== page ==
Trump struggles as his 'decades-old playbook' starts to fray: report
Donald Trump at the Elysee Palace. (Frederic Legrand - COMEO /

While former President Donald Trump pursues a third presidential run amid a flurry of criminal investigations, it’s clear that the effectiveness of his typical tactics of “defiance and counterattacks” is starting to dwindle, Maggie Haberman at the New York Times reports.

Haberman named nearly six current investigations facing Trump — from his pending classified documents case, rape accusations, potential indictment in Georgia following allegations that he attempted to overturn the 2020 election and more.

New York Attorney General Letitia James recently filed a $250 million lawsuit against Trump for “widespread financial fraud.”

Sources close to Trump, Haberman reports, say the former president’s main worry is the potential of facing criminal charges, which “he has worked to avoid since the late 1970s,” under the guidance of his former attorney, the late Roy M. Cohn.

In an attempt to distract officials from pending litigation, Trump has kept Cohn's legacy alive by attempting to ambush the legal system while finessing his way around potential consequences.

“Always distraction, and apparent scorched earth and counterattacks at the start, and after much passage of time, settlement as quietly as possible,” First Amendment attorney and New York Democratic activist Victor A. Kovner said. “And the counterattacks as scurrilous as possible. Mostly from the Roy Cohn playbook.”

Trump has continuously engaged in harmful tactics such as calling Black prosecutors like Fulton County District Attorney Fani Willis “radical, vicious and racist,” or accusing the Department of Justice of partisanship.

As lawsuits come for Trump, he has proceeded to file a few lawsuits himself — most recently against Washington Post journalist Bob Woodward.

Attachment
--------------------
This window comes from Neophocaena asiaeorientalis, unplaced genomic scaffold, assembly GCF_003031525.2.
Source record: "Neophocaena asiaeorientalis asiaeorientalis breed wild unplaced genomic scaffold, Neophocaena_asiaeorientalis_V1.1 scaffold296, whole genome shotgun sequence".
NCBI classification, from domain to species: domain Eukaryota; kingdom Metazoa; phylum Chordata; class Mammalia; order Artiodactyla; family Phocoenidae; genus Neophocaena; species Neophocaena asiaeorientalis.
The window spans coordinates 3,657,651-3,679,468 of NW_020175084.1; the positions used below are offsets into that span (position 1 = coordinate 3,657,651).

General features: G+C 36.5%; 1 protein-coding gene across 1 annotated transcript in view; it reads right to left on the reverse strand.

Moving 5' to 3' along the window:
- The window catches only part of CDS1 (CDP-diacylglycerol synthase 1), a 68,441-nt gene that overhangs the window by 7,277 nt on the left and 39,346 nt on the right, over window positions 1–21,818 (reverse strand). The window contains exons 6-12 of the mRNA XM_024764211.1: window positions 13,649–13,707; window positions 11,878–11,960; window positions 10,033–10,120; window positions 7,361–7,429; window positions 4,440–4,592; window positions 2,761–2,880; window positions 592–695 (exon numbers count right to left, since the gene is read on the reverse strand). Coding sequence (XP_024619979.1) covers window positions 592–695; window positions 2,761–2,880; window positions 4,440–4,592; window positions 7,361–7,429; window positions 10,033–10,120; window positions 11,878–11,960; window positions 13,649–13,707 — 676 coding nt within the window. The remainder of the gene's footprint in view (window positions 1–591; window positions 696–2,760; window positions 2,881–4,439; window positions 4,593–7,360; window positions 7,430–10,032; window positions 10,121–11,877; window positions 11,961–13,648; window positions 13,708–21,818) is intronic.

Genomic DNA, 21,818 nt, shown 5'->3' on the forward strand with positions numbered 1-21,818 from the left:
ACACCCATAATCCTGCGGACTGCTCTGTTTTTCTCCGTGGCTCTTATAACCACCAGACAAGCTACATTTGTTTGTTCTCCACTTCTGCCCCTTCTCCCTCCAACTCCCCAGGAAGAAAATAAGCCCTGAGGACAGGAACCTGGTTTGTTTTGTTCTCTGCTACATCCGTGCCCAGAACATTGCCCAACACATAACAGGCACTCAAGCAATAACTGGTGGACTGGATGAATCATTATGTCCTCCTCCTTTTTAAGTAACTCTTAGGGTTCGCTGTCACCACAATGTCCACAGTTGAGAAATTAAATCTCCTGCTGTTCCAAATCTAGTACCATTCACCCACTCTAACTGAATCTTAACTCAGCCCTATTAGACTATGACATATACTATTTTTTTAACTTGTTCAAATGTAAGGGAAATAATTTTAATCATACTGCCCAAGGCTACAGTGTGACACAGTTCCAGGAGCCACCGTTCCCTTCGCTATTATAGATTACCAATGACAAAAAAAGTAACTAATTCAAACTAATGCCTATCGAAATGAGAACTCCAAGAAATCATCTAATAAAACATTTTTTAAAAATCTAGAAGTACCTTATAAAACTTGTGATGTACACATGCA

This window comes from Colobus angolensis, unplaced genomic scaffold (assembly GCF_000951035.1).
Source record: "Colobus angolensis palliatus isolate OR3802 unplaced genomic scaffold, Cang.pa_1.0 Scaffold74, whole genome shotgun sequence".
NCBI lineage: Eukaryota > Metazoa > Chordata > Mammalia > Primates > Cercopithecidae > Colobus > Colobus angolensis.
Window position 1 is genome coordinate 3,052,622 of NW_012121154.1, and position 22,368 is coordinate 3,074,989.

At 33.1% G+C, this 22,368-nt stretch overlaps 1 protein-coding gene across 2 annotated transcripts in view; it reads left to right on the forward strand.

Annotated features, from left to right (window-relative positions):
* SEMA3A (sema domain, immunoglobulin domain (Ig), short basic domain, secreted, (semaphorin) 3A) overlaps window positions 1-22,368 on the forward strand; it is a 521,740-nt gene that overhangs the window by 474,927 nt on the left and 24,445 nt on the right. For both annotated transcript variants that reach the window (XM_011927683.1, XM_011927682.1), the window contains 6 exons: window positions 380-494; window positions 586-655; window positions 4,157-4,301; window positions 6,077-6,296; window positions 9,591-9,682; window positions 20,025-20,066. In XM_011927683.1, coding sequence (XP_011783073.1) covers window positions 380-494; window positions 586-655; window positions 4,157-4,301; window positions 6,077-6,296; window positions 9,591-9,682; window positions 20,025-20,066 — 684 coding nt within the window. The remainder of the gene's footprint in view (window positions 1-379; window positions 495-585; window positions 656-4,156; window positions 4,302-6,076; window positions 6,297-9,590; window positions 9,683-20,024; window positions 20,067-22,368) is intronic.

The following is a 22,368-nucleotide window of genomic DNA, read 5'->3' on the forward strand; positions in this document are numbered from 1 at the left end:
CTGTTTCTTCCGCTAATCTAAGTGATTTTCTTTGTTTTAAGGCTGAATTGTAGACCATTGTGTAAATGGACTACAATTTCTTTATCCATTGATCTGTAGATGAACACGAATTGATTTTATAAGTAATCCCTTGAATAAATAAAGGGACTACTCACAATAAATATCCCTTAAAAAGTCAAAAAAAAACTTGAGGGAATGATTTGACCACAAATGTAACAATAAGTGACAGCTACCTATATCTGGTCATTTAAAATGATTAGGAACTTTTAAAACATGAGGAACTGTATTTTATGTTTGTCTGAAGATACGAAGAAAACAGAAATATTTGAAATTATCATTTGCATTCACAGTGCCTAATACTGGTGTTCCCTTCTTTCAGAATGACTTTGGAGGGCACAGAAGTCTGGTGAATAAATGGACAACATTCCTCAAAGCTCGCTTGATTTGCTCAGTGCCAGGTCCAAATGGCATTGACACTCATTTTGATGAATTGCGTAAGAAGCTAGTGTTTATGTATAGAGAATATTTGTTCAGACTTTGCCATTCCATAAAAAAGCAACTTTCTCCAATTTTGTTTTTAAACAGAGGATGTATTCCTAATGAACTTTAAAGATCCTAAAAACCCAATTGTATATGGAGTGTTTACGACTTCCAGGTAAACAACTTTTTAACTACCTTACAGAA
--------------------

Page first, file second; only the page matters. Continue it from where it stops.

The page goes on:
But former attorney and FBI official, Chuck Rosenberg, told Haberman that this approach is losing its power.

“You can wear down a private party if they do not have the same resources as you, or you can settle a civil case and make it go away, but criminal cases are not about money,” Rosenberg said. “Criminal cases are about liberty and justice, and it is really rather difficult — if not impossible — to wear down federal prosecutors and the F.B.I. and make them go away.”

Rosenberg continued, “I think he thinks that everything can be bought or fought. And that is just not true.”

In the past, and still, according to former Trump Organization employee Alan Marcus, “Trump views the judicial system as he sees everything else: corrupt, ‘fixable’ and usable as a bullying tactic.”

Marcus mentioned that when he worked under Trump in the 1990's, he noticed that Trump would quickly dismiss cases against him as a “waste of time and money” but proceed to search for a “friendlier” judge to take on the case.

Judge Donald M. Middlebrooks of South Florida, who fined Trump $1 million this month for his 2016 “frivolous lawsuit” against Hillary Clinton, likely would not be considered a “friendly” judges in Trump’s eyes.

“Mr. Trump is a prolific and sophisticated litigant who is repeatedly using the courts to seek revenge on political adversaries,” Middlebrooks said. “He is the mastermind of strategic abuse of the judicial process, and he cannot be seen as a litigant blindly following the advice of a lawyer.”

Trump dropped his lawsuit against Letitia James as a result of the $1 million fine, proving Haberman's point that Trump's “decades-old playbook” is becoming worn and torn.